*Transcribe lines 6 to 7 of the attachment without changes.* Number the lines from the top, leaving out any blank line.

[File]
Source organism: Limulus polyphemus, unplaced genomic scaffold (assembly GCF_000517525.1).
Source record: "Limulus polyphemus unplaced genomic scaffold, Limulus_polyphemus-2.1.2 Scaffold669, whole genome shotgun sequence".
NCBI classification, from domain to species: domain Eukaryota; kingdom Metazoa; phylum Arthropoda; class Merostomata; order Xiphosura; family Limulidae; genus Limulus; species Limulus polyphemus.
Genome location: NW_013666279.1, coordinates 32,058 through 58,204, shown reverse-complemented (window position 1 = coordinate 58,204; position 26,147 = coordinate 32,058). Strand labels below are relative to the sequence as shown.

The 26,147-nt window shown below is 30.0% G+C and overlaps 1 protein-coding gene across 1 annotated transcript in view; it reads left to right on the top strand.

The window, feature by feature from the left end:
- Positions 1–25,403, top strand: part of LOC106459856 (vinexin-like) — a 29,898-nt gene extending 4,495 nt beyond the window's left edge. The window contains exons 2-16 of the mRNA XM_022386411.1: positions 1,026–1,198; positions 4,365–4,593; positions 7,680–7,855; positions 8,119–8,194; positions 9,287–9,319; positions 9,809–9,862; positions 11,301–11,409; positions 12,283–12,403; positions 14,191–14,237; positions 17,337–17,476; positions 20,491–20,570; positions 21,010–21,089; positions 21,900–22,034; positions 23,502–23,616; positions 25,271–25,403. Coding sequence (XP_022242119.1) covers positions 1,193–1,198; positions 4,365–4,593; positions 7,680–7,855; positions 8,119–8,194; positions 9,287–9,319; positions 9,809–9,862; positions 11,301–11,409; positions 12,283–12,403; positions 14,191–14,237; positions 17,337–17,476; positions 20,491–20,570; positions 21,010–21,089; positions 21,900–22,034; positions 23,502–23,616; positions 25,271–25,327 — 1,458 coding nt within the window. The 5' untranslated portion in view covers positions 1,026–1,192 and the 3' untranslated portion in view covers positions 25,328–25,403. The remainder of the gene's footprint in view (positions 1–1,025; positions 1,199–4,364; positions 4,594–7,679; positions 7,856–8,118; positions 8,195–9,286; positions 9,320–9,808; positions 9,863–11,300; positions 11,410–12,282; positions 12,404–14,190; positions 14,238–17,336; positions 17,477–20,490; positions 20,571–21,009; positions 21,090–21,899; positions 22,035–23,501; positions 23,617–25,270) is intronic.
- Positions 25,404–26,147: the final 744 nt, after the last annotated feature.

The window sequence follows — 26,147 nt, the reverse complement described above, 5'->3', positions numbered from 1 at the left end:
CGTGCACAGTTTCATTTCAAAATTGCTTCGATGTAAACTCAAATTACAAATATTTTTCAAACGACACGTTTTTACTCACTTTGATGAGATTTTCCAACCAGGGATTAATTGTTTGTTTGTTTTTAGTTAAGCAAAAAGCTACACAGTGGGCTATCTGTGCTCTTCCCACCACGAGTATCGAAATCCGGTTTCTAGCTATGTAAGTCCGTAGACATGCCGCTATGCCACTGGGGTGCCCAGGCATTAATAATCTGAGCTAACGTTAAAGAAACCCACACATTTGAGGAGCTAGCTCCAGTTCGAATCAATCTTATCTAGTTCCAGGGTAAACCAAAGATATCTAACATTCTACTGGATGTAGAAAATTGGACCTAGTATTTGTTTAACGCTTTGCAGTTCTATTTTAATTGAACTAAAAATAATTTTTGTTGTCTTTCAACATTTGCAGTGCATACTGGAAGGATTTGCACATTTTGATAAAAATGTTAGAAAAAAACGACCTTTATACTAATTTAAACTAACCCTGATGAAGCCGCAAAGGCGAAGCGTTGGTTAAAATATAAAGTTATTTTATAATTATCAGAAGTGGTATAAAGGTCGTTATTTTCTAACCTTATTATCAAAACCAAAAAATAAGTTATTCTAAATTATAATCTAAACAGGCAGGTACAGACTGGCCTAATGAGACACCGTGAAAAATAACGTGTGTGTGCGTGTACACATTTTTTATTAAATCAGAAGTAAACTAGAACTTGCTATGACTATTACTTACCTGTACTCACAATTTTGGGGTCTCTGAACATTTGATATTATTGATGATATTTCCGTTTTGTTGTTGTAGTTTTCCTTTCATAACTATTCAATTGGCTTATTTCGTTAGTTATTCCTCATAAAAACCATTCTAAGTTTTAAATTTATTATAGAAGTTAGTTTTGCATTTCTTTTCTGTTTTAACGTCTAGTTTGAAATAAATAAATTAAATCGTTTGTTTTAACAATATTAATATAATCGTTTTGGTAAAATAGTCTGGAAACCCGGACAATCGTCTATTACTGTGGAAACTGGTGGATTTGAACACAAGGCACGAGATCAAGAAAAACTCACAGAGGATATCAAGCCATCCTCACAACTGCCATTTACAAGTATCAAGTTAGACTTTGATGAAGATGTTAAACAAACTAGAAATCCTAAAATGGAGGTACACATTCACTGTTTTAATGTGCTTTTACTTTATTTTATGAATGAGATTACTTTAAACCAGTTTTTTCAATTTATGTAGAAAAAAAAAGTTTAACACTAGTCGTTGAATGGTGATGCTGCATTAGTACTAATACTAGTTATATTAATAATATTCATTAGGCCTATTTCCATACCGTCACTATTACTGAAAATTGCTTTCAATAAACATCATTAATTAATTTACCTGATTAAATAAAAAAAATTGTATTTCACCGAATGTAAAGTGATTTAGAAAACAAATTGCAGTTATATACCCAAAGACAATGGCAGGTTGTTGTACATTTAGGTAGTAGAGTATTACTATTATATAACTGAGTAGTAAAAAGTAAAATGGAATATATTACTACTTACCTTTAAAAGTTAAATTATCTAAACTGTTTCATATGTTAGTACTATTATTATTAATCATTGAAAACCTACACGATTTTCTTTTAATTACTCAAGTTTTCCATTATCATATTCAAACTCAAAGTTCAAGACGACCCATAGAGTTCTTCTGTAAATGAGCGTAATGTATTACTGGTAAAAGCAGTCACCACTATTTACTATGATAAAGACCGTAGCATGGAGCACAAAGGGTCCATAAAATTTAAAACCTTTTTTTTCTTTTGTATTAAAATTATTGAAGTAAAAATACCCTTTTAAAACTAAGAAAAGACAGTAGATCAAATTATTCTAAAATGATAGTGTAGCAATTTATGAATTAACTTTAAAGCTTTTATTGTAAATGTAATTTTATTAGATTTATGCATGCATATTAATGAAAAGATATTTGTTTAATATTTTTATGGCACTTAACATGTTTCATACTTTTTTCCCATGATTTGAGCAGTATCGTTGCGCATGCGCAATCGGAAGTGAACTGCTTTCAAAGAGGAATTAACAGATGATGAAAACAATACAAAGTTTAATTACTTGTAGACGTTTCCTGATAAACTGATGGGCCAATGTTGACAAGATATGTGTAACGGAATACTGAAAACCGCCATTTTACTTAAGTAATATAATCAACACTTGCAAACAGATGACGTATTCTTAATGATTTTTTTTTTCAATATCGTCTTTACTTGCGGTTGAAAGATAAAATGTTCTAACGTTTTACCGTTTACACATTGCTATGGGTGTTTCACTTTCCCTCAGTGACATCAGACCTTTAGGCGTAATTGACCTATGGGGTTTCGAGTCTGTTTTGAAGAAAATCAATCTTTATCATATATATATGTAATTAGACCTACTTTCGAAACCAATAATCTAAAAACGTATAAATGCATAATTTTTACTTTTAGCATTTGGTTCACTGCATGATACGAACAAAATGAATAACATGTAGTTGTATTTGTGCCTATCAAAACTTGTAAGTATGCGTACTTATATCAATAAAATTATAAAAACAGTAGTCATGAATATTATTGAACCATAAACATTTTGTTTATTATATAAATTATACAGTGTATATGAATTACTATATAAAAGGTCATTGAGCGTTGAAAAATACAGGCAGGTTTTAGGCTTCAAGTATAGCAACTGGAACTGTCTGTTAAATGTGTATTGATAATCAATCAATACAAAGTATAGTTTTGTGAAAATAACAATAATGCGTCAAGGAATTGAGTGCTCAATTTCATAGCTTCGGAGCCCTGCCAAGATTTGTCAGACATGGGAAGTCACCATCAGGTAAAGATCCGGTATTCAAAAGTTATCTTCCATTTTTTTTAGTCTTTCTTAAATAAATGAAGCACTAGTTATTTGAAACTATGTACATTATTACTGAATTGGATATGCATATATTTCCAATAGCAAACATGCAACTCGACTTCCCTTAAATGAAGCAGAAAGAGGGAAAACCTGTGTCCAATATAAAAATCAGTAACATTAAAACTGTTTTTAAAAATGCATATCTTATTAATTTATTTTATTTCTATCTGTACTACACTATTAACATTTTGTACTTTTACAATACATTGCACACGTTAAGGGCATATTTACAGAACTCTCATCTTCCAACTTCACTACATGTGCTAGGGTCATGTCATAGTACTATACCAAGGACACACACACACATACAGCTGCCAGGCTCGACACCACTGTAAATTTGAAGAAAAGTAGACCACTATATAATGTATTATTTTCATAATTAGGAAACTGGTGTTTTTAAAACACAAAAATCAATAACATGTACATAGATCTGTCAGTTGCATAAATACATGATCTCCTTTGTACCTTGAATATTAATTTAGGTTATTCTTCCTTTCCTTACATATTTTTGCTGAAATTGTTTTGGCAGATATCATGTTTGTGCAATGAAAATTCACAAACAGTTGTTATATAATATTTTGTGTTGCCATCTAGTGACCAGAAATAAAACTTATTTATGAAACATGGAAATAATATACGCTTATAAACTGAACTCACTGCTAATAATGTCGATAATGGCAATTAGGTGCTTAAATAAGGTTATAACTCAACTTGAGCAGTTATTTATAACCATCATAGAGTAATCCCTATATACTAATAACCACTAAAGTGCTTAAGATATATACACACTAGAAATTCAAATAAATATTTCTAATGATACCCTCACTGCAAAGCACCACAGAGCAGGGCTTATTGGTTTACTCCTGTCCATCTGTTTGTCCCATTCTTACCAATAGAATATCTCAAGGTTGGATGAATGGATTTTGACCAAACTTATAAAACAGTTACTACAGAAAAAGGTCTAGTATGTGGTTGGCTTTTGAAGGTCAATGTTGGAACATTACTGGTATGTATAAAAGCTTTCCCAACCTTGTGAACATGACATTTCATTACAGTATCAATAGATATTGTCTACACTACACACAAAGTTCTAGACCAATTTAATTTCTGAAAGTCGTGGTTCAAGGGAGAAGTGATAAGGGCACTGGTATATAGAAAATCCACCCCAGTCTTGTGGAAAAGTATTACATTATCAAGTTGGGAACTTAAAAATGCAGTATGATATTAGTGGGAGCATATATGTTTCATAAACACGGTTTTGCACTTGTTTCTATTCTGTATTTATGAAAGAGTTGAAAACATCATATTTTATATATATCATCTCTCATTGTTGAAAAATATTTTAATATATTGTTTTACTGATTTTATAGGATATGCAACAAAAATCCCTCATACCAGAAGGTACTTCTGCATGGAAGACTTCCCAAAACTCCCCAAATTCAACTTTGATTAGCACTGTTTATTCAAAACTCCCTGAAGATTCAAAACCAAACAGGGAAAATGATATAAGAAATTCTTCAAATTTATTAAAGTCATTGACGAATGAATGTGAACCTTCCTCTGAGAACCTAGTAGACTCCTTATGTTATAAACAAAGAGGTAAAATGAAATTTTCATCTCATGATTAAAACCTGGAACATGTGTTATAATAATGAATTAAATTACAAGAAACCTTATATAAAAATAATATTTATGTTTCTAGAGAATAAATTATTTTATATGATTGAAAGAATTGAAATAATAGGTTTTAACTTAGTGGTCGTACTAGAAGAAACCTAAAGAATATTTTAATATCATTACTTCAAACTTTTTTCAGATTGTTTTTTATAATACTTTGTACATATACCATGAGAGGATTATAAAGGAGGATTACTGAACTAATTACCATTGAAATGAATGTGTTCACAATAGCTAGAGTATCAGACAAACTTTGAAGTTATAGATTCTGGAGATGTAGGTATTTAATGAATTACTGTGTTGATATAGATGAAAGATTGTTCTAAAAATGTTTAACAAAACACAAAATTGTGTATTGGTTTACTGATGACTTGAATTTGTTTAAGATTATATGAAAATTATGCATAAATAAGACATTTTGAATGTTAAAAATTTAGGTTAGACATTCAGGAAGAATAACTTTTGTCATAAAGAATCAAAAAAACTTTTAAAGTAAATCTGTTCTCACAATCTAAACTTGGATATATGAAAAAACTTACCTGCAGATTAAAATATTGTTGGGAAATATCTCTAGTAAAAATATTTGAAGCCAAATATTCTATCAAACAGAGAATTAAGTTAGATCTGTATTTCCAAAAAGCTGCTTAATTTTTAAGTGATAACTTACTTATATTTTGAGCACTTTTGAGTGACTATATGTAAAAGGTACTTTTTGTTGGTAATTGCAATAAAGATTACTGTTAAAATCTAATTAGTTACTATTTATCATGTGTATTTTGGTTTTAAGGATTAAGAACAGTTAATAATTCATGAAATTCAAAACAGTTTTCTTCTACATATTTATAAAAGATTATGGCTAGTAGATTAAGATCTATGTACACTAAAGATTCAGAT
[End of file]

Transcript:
The window, feature by feature from the left end:
- Positions 1–25,403, top strand: part of LOC106459856 (vinexin-like) — a 29,898-nt gene extending 4,495 nt beyond the window's left edge. The window contains exons 2-16 of the mRNA XM_022386411.1: positions 1,026–1,198; positions 4,365–4,593; positions 7,680–7,855; positions 8,119–8,194; positions 9,287–9,319; positions 9,809–9,862; positions 11,301–11,409; positions 12,283–12,403; positions 14,191–14,237; positions 17,337–17,476; positions 20,491–20,570; positions 21,010–21,089; positions 21,900–22,034; positions 23,502–23,616; positions 25,271–25,403. Coding sequence (XP_022242119.1) covers positions 1,193–1,198; positions 4,365–4,593; positions 7,680–7,855; positions 8,119–8,194; positions 9,287–9,319; positions 9,809–9,862; positions 11,301–11,409; positions 12,283–12,403; positions 14,191–14,237; positions 17,337–17,476; positions 20,491–20,570; positions 21,010–21,089; positions 21,900–22,034; positions 23,502–23,616; positions 25,271–25,327 — 1,458 coding nt within the window. The 5' untranslated portion in view covers positions 1,026–1,192 and the 3' untranslated portion in view covers positions 25,328–25,403. The remainder of the gene's footprint in view (positions 1–1,025; positions 1,199–4,364; positions 4,594–7,679; positions 7,856–8,118; positions 8,195–9,286; positions 9,320–9,808; positions 9,863–11,300; positions 11,410–12,282; positions 12,404–14,190; positions 14,238–17,336; positions 17,477–20,490; positions 20,571–21,009; positions 21,090–21,899; positions 22,035–23,501; positions 23,617–25,270) is intronic.